This type of storm system takes its name not only from its place of origin, but also from the clipper ships of the 19th century – the early days of meteorology. Back then, clippers were the fastest sailing ships of the time.
Image Credit: NOAA
Snow is probably the most well known type of winter precipitation. There are, however, several other forms in which precipitation can fall during the cold winter months. It all depends on the temperature profile of the lower atmosphere.
All precipitation starts out as snow up in the clouds. But, as it falls toward the Earth, it can pass through one or more layers of air with different temperatures. When the snow passes through a thick layer of warm air – above 32°F – it melts into rain. If the warm air layer extends all the way to the ground, rain will fall at the surface. However, if there is a thin layer of cold air – below 32°F – near the ground, the rain becomes super-cooled and freezes upon impact with anything that has a temperature of at or below freezing. This is known as freezing rain. It is one of the most dangerous types of winter precipitation, as it forms a glaze of ice on almost everything it comes in contact with, including roads, tree branches, and power lines.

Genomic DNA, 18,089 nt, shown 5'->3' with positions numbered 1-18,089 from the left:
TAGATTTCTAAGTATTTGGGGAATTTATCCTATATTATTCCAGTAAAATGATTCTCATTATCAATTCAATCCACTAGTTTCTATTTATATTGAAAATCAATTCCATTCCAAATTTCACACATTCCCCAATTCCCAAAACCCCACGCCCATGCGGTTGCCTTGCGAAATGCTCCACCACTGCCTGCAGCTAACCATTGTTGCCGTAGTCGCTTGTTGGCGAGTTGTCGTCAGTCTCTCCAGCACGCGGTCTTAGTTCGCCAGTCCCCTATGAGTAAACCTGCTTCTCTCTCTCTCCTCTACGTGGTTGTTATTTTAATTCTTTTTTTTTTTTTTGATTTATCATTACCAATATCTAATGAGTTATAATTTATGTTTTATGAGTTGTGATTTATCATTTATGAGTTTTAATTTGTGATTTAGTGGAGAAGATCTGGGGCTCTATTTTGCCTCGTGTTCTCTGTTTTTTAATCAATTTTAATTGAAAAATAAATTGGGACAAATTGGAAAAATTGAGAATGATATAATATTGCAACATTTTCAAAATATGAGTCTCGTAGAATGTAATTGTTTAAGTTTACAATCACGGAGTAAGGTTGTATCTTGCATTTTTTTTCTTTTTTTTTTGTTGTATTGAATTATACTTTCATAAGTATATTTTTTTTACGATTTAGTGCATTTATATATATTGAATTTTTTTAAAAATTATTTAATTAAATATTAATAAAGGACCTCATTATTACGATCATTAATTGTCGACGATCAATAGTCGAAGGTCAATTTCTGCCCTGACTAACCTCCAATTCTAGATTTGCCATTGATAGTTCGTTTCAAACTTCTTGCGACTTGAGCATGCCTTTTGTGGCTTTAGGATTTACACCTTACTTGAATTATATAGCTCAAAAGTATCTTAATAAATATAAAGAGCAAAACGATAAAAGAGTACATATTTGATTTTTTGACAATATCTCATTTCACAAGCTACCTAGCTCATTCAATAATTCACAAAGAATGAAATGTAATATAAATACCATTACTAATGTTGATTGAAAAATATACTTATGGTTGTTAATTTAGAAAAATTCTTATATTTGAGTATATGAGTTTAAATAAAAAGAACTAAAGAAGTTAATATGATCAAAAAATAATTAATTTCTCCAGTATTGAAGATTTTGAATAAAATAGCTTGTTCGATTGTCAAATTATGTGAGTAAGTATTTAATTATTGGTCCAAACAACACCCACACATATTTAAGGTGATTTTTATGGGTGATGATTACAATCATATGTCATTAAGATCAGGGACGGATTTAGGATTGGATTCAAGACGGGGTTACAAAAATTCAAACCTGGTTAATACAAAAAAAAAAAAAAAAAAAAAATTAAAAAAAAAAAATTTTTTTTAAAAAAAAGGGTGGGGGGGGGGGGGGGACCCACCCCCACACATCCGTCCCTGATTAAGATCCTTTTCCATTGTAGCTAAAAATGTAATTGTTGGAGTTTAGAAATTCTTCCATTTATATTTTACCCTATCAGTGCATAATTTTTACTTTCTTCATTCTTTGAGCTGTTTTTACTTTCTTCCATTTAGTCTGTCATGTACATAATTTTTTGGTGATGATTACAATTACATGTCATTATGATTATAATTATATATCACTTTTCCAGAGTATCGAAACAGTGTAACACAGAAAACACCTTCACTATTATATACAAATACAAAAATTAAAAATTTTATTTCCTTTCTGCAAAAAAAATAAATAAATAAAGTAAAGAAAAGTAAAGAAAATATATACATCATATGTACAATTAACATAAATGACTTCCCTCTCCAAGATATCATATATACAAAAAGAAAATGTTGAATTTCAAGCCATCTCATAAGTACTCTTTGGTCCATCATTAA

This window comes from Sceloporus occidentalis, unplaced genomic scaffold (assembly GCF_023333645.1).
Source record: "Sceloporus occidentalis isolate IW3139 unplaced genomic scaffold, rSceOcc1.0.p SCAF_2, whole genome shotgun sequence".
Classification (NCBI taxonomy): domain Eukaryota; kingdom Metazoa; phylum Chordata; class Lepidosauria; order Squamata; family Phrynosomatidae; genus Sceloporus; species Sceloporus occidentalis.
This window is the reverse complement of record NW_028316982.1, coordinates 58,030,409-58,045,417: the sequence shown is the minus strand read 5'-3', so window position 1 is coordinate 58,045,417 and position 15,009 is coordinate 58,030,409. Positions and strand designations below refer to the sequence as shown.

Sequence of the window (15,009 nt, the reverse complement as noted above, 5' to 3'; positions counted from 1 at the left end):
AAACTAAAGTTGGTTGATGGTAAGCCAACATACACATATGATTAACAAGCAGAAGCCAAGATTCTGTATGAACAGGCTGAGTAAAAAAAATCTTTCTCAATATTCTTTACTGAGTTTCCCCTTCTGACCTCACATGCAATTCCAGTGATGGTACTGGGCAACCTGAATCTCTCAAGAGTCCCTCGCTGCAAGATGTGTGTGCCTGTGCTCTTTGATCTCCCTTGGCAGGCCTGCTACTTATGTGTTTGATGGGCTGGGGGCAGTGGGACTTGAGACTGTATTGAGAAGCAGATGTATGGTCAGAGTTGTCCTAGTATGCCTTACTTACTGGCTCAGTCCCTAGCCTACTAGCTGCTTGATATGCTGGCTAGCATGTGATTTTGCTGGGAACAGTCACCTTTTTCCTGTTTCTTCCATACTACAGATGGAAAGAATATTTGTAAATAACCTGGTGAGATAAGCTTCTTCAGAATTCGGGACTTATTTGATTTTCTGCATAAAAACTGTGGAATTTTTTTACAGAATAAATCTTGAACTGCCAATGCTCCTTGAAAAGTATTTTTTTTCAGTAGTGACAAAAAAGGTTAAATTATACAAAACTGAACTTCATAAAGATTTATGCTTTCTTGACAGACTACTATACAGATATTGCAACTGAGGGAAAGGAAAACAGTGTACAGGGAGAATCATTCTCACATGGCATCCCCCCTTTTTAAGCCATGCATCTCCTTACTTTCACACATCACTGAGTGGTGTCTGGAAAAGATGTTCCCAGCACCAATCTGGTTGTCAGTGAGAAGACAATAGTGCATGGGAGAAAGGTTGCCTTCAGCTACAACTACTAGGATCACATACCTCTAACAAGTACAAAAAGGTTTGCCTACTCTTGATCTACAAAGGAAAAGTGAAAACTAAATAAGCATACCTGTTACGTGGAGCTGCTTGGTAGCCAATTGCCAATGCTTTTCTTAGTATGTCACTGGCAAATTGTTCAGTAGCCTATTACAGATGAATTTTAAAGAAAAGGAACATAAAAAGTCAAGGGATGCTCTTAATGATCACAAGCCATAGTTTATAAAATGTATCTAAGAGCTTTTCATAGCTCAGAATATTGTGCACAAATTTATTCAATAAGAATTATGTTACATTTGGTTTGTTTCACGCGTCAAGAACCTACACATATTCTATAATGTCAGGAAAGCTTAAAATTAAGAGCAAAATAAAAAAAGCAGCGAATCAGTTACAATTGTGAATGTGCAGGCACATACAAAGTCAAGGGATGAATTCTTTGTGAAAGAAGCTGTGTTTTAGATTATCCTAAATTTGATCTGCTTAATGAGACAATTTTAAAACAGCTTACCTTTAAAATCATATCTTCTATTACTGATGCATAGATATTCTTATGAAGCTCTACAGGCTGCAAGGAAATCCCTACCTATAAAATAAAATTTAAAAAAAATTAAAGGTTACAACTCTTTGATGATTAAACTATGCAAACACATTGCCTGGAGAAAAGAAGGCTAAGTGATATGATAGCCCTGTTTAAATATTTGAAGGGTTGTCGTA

Sleet is different than freezing rain – it is a frozen precipitation. It falls at ground level in the form of ice-pellets. Passing through a thick layer of sub-freezing air near the surface, liquid raindrops are given enough time to re-freeze before reaching the ground. Sleet often bounces when it hits a surface, but does not stick to any objects. It can, however, accumulate.
Snow is another type of frozen precipitation. It takes the shape of multi-sided ice crystals, often called flakes. Snow will fall at the surface when air temperatures are below freezing all the way from the cloud-level down to the ground. In order for the snow to stick and accumulate, surface temperatures must also be at or below freezing.